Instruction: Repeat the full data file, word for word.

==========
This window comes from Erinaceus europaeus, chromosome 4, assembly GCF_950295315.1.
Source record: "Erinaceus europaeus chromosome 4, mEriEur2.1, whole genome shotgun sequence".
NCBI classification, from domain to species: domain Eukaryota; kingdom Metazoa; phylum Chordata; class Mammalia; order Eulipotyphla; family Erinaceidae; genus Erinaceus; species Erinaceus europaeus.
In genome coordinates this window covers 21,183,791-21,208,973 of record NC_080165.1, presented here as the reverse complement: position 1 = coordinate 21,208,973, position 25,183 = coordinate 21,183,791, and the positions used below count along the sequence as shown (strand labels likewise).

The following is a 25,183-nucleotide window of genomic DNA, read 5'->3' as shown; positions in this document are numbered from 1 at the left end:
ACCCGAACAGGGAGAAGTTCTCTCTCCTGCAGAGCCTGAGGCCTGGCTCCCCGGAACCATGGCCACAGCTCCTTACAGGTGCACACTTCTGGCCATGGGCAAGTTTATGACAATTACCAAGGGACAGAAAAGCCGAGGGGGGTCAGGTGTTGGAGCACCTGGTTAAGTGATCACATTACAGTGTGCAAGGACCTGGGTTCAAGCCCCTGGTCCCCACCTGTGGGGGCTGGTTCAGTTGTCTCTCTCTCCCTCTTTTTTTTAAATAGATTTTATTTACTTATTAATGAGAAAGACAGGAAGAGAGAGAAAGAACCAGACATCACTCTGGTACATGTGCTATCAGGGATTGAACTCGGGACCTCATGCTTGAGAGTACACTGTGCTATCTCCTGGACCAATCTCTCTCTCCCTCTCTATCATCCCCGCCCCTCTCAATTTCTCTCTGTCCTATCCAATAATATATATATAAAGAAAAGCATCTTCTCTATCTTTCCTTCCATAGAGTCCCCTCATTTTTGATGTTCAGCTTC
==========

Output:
This window comes from Erinaceus europaeus, chromosome 4, assembly GCF_950295315.1.
Source record: "Erinaceus europaeus chromosome 4, mEriEur2.1, whole genome shotgun sequence".
NCBI classification, from domain to species: domain Eukaryota; kingdom Metazoa; phylum Chordata; class Mammalia; order Eulipotyphla; family Erinaceidae; genus Erinaceus; species Erinaceus europaeus.
In genome coordinates this window covers 21,183,791-21,208,973 of record NC_080165.1, presented here as the reverse complement: position 1 = coordinate 21,208,973, position 25,183 = coordinate 21,183,791, and the positions used below count along the sequence as shown (strand labels likewise).

The following is a 25,183-nucleotide window of genomic DNA, read 5'->3' as shown; positions in this document are numbered from 1 at the left end:
ACCCGAACAGGGAGAAGTTCTCTCTCCTGCAGAGCCTGAGGCCTGGCTCCCCGGAACCATGGCCACAGCTCCTTACAGGTGCACACTTCTGGCCATGGGCAAGTTTATGACAATTACCAAGGGACAGAAAAGCCGAGGGGGGTCAGGTGTTGGAGCACCTGGTTAAGTGATCACATTACAGTGTGCAAGGACCTGGGTTCAAGCCCCTGGTCCCCACCTGTGGGGGCTGGTTCAGTTGTCTCTCTCTCCCTCTTTTTTTTAAATAGATTTTATTTACTTATTAATGAGAAAGACAGGAAGAGAGAGAAAGAACCAGACATCACTCTGGTACATGTGCTATCAGGGATTGAACTCGGGACCTCATGCTTGAGAGTACACTGTGCTATCTCCTGGACCAATCTCTCTCTCCCTCTCTATCATCCCCGCCCCTCTCAATTTCTCTCTGTCCTATCCAATAATATATATATAAAGAAAAGCATCTTCTCTATCTTTCCTTCCATAGAGTCCCCTCATTTTTGATGTTCAGCTTC